The discs are aptly titled Left Turn and Right Turn. Disc one (Left) meanders through a journey of top downbeat artists that include The Christophe Goze Project, Nitin Sawhney and Jon Hopkins, finishing with a beautiful rendition of a Hindu Spiritual classic Ganapati Om by Donna De Lory (Eastern Sun Remix).

Turning Right leads us into tracks from Kaya Project, Prem Joshua (Mangalam sits in an 80 bpm groove superbly), Ott and the Banzai Republic featuring Natacha Atlas before finishing where we started with a reprise of Devotion No.1 by the Loop Guru.

Where the first disc tends to relax and unwind, the general tempo of the second is noticeably quicker. Perfect for relaxing or entertaining, the double disc seems almost perfectly designed for afternoon drinks leading into a quiet dinner party. The first disc for the drinks and the second for the cooking.

The decidedly obvious spin of World Music on the publication is a real asset. With instrumental sounds from across the globe and producers located across the planet this album is not only the middle path of downtempo but brings into balance the duality that is east and west, unifying it in a very enjoyable way.

The sign of any great album is timelessness. Still listening to it years later. Still enjoying. Still available. Still here.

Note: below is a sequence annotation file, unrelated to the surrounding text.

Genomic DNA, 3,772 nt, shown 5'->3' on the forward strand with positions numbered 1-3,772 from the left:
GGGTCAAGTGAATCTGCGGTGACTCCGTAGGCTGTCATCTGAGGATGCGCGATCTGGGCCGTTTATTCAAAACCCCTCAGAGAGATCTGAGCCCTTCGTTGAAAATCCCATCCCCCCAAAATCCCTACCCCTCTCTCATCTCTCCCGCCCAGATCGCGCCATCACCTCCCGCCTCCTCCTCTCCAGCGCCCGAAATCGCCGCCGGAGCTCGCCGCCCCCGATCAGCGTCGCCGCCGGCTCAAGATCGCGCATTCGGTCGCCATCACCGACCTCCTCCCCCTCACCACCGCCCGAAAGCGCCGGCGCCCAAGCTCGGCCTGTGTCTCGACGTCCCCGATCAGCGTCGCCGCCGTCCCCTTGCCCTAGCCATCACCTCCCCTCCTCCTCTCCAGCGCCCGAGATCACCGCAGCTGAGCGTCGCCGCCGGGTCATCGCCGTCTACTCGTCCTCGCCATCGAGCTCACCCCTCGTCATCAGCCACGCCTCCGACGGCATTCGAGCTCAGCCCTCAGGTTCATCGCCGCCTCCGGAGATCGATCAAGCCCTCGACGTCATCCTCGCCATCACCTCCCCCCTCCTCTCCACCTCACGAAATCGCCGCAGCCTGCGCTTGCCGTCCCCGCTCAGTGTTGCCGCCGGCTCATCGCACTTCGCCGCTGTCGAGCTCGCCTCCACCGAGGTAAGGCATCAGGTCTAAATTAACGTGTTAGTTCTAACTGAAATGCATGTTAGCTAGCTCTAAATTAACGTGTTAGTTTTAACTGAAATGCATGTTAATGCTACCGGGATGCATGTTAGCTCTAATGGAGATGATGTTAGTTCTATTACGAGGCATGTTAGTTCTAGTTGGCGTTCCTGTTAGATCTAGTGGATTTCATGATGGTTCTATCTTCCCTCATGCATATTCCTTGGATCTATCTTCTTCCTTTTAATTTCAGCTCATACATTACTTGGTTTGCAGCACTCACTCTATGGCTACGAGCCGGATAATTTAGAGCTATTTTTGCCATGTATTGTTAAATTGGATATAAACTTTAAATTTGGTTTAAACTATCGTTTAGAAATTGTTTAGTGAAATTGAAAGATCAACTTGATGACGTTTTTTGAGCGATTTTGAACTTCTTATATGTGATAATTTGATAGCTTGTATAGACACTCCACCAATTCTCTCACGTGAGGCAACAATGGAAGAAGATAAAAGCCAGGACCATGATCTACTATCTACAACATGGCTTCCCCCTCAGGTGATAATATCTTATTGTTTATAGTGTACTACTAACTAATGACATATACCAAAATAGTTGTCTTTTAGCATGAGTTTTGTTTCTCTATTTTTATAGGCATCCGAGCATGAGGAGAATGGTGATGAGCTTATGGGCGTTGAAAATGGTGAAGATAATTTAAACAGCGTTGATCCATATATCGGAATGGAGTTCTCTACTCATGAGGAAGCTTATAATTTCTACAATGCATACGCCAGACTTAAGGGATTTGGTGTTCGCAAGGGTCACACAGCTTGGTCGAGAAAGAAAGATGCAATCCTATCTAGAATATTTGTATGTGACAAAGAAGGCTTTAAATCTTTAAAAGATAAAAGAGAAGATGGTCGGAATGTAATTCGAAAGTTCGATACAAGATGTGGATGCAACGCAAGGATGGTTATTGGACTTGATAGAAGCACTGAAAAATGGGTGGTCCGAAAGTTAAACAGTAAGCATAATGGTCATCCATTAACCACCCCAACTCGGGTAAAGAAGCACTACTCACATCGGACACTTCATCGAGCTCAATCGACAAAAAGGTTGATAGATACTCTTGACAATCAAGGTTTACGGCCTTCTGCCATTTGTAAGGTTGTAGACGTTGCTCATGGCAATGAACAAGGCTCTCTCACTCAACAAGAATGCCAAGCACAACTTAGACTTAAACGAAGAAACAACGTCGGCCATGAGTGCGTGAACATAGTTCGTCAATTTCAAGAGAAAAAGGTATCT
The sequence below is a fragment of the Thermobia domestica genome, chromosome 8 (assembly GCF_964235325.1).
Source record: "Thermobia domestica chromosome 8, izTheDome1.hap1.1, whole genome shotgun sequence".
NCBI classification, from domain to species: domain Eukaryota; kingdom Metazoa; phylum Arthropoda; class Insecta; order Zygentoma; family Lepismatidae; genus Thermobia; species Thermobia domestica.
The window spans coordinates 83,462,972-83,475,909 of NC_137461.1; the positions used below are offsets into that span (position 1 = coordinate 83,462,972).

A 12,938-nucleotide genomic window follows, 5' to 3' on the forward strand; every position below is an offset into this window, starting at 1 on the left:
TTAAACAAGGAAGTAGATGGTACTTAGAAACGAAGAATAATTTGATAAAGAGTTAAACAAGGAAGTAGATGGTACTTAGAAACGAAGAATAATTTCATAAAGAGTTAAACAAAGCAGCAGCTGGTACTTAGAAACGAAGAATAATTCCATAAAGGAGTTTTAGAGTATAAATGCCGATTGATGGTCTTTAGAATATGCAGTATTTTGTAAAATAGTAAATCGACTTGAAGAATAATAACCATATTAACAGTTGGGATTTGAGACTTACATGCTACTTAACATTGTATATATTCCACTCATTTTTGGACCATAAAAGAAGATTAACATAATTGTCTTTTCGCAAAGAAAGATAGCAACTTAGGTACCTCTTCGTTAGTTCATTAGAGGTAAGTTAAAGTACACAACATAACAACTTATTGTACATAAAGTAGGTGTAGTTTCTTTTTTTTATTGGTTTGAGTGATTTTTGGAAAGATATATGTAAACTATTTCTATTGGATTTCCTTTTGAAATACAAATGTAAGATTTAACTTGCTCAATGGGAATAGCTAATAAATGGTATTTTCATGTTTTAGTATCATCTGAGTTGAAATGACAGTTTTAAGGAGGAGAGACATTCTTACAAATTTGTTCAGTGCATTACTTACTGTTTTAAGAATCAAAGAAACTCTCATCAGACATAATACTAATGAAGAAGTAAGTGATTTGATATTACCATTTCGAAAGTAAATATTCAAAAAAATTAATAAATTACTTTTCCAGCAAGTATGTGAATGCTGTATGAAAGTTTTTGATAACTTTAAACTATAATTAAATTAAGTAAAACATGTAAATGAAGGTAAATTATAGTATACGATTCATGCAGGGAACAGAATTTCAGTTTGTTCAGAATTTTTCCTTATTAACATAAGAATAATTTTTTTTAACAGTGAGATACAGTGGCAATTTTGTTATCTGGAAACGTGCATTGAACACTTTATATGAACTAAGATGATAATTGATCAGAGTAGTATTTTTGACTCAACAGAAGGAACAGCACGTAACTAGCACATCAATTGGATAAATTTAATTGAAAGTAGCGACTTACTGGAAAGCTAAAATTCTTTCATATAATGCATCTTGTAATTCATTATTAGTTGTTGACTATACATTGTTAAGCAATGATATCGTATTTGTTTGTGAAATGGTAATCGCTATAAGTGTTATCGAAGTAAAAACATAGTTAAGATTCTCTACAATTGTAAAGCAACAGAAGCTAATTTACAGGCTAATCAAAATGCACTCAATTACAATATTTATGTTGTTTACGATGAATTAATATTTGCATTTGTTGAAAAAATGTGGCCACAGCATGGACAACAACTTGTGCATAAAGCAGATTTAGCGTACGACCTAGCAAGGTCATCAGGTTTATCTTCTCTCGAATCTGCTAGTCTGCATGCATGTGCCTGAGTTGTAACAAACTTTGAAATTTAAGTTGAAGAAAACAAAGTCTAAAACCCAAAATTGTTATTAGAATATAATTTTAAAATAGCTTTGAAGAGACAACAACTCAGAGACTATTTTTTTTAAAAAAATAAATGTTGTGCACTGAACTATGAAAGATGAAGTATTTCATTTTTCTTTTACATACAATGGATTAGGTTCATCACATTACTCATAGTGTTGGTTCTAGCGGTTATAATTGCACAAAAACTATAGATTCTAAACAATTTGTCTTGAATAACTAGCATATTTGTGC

Another Fine Day – A Good Place To Be.


“Another Cult-Classic From Solo Downtempo Producer Finds It’s Place”.

21 years after Another Fine Days’ Tom Green released the ambient-dub, cult-classic Life Before Land, he returns with a fresh basting of ambient-jazz styling in their latest release A Good Place To Be, out now on Interchill.

Fusing natural soundscapes with jazz, percussion and a smattering of instrumental electronica, the ambient and downtempo styles embraced in A Good Place To Be provide the listener with a captivating journey into the realms of natural music and sound. Birds and insects blend with jazz infused keyboards, ambient percussive punctuations, atmospheric synth pads and halting time signatures. Covering a spectrum of musical styles and genres this album doesn’t fit into any narrow slots, with synthetic and natural sounds and music creating a collage of sonic artwork across the board.